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Transcripts from the Prime Ministers of Australia

Transcript 21208

Doorstop Interview Beresfield, New South Wales

Photo of Howard, John

Howard, John

Period of Service: 11/03/1996 to 03/12/2007

More information about Howard, John on The National Archive website.

Release Date: 16/04/2004

Release Type: Interview

Transcript ID: 21208

JOURNALIST:

Mr Howard, [inaudible] Australian aid worker Donna Mulhearn?

PRIME MINISTER:

Well, I';m very pleased that she is safe and sound, but she was very foolhardy. I think people have to understand that when they take unnecessary risks, they';re not only putting their own lives at stake but they';re also putting at stake the lives of many other people and it is just not acceptable and I would be failing in my duty to the rest of the Australians who are in Iraq if I didn';t say in the bluntest possible sense, it is not fair on others to behave in a careless and foolhardy fashion. No matter what your views may be, there others to be considered, there is your family to be considered, there is the Australian community in Iraq to be considered. But thank God she';s safe. That';s what I have to say about it and I feel that very strongly and I believe most Australians would feel the same way.

JOURNALIST:

[inaudible] comments in the Sydney Morning Herald today that she was over there telling people she';s out to unearth you [inaudible].

PRIME MINISTER:

Well, look, I';m not interested. I';m interested the safety of Australians and what she did was put not only her own safety at risk but that of others and I condemn the irresponsibility whilst expressing gratitude that she is safe and sound.

JOURNALIST:

[inaudible] mean that there';s an increased risk of maybe more Australians being …?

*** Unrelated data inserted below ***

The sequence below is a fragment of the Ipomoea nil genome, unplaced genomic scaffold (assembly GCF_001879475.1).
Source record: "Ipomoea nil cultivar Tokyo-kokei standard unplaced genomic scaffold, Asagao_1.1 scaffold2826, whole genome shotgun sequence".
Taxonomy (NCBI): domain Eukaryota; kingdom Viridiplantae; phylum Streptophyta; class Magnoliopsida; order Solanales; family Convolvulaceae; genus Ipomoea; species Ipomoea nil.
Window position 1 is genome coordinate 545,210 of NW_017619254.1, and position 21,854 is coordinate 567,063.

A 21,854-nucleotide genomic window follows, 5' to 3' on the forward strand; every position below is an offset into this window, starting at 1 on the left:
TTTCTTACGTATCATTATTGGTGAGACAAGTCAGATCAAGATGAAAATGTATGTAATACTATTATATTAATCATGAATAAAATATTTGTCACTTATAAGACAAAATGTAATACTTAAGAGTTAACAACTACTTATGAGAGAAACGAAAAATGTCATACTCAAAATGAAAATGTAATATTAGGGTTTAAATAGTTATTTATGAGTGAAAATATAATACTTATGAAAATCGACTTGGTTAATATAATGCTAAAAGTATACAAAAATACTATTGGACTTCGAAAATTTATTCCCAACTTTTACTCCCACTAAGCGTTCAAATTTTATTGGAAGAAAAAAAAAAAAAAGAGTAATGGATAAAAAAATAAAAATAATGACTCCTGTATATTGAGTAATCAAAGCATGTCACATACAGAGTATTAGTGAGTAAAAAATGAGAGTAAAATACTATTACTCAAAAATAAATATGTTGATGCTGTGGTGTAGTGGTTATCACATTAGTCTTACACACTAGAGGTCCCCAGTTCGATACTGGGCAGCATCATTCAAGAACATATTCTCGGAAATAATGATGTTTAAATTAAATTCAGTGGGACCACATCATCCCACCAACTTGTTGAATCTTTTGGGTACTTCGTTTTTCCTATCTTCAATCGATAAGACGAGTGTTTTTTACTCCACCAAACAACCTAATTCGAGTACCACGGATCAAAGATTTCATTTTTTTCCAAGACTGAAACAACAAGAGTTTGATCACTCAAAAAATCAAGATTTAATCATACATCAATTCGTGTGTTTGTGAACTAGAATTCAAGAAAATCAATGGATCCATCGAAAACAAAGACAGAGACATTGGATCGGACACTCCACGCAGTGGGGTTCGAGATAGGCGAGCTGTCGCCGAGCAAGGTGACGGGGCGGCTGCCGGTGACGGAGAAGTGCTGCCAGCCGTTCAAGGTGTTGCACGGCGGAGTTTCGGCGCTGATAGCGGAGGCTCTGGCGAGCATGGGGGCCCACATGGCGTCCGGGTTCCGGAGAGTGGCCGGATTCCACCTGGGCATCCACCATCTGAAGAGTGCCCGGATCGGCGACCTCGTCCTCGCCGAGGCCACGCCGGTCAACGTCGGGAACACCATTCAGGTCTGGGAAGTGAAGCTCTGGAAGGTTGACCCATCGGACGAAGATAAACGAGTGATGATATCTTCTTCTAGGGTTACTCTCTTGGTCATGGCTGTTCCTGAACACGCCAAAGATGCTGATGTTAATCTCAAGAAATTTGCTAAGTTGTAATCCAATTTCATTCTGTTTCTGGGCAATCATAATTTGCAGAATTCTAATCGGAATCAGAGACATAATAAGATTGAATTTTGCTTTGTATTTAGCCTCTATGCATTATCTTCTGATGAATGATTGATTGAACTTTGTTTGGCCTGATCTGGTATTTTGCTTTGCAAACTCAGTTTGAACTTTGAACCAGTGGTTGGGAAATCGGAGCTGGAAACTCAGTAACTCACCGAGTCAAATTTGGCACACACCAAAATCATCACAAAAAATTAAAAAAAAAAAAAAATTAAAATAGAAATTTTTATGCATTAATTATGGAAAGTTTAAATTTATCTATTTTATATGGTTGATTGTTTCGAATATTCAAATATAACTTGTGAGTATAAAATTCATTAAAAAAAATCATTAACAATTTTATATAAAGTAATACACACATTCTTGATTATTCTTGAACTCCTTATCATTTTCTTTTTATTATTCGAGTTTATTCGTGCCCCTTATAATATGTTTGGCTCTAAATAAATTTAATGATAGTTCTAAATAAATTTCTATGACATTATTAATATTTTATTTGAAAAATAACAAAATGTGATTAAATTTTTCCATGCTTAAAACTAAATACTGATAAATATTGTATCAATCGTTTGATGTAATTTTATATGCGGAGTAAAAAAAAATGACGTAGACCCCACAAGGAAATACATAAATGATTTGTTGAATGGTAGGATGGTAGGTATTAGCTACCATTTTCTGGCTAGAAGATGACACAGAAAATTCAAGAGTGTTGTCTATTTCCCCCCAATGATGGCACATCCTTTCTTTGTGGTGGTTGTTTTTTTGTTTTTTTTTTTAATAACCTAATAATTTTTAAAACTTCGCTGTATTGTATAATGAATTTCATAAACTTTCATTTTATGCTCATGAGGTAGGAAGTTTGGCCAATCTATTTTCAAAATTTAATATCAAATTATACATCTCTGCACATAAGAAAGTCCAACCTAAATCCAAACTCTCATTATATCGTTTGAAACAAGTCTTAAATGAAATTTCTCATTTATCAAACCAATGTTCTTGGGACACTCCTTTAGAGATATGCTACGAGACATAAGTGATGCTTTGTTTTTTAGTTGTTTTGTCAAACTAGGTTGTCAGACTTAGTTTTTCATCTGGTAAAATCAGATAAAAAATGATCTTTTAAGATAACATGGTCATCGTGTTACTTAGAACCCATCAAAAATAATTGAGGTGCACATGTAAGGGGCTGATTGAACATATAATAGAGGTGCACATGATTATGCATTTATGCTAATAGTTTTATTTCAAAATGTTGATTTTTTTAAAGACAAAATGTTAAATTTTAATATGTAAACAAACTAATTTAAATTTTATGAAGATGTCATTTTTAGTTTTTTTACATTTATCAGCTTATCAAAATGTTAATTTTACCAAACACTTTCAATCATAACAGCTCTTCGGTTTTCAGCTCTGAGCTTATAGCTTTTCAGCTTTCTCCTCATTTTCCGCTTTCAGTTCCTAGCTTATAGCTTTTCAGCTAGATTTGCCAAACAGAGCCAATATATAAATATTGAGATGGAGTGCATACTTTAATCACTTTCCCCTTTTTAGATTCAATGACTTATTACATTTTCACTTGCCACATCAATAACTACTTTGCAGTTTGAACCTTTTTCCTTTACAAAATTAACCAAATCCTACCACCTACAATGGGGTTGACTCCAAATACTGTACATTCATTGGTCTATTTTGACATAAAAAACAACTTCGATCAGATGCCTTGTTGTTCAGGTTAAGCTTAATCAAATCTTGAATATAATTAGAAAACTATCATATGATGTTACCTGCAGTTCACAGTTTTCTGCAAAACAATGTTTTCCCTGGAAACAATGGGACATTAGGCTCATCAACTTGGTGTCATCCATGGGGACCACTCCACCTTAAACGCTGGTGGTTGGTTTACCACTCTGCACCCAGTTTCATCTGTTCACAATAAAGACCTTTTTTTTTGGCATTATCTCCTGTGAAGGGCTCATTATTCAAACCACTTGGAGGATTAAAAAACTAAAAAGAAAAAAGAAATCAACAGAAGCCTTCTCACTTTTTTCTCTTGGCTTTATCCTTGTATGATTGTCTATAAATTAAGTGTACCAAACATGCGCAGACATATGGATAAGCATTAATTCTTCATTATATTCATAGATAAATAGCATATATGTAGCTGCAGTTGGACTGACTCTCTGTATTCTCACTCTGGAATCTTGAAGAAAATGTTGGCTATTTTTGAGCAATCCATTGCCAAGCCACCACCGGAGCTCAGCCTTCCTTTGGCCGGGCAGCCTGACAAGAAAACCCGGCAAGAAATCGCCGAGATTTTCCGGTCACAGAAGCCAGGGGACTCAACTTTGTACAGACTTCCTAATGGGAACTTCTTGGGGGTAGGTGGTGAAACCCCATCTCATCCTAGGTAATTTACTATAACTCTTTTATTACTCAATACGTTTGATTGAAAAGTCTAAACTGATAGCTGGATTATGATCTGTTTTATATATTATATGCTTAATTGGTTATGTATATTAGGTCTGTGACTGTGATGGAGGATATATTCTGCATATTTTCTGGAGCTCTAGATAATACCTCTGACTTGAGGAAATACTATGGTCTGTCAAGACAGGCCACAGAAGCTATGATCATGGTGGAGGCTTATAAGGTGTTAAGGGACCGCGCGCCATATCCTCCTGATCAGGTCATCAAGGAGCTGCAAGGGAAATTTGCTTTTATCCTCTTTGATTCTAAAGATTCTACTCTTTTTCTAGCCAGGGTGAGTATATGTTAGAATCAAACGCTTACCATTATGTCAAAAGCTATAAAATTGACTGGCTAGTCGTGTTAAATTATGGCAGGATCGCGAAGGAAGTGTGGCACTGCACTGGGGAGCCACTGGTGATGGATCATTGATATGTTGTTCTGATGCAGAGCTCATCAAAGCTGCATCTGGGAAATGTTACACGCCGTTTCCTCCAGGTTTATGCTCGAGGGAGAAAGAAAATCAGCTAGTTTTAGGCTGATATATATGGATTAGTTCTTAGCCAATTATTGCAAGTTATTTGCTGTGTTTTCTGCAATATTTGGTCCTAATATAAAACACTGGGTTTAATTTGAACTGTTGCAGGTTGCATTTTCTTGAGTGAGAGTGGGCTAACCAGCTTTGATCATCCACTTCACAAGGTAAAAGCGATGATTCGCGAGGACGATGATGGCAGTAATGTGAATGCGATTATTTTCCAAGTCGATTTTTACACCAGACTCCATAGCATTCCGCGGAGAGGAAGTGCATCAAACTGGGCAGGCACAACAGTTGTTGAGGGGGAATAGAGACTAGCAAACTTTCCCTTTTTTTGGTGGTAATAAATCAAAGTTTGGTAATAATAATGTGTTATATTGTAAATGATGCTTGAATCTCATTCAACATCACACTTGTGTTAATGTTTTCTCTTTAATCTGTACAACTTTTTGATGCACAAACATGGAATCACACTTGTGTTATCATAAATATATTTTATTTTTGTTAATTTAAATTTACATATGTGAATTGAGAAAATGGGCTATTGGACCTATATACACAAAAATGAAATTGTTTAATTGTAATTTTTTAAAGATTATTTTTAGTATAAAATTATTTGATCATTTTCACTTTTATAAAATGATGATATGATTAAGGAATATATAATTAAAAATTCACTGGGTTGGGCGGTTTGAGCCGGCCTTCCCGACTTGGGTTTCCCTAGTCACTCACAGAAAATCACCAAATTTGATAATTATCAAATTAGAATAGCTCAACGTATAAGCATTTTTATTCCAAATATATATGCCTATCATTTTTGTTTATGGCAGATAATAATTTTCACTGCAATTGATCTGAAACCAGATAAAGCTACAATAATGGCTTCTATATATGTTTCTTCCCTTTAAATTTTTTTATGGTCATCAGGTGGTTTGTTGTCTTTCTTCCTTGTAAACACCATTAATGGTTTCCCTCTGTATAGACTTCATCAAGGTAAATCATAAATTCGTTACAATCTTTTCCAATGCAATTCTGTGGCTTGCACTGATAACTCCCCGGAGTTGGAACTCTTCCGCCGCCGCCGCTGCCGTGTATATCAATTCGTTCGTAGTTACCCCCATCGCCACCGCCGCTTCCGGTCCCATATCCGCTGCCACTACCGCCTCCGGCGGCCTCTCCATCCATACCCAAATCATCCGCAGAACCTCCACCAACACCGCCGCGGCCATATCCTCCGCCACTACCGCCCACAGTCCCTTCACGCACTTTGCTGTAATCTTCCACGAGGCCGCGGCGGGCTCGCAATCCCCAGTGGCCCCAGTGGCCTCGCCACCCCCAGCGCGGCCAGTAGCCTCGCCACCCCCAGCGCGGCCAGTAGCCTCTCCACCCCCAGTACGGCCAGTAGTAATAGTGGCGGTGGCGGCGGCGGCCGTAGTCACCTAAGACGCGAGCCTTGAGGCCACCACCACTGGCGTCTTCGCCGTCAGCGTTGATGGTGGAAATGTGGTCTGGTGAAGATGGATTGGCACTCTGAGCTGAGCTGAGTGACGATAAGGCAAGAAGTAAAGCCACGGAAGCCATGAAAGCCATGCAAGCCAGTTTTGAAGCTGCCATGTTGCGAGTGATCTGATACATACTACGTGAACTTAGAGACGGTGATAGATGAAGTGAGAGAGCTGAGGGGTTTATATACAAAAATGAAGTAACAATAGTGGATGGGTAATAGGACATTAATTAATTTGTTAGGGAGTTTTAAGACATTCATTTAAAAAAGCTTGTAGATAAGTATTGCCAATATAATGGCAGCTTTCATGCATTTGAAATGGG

PRIME MINISTER:

Well, if you behave in a foolhardy fashion in an unsafe environment, then the likelihood of you being hurt or captured or even killed is the greater. But it';s not only your own life you put at risk it';s others, and the anxiety you cause your family. So I just say again in the strongest possible terms that irresponsible behaviour, whatever the cause may be, is not acceptable and should be criticised.

JOURNALIST:

Do you think she should come home?

PRIME MINISTER:

Look, I';ve said all I can say about it. I think my message is very clear.

JOURNALIST:

One person';s now been charged under the new terrorist act. That obviously is welcome news?

PRIME MINISTER:

Well, I don';t want to prejudice the case. That man is entitled to the proper processes of the law. I simply make the point that we have changed the law to further protect Australia and his arrest is a reminder that we are living in a different environment. But as to whether he';s innocent or guilty, that is a matter for the courts not for me.

JOURNALIST:

… new terrorism laws are working?

PRIME MINISTER:

Look, I don';t want to comment on an individual case beyond what I have said. You know that is not proper and I don';t intend to do it.

JOURNALIST:

… praising the work of the federal police, though…

PRIME MINISTER:

I always praise the work of the federal police.

JOURNALIST:

Mr Howard, any idea when you';re going to call the election…?

PRIME MINISTER:

No.

JOURNALIST:

Reported on AM, Amanda Vanstone likened aboriginal self-determination to apartheid in South Africa. Do you agree with that?

PRIME MINISTER: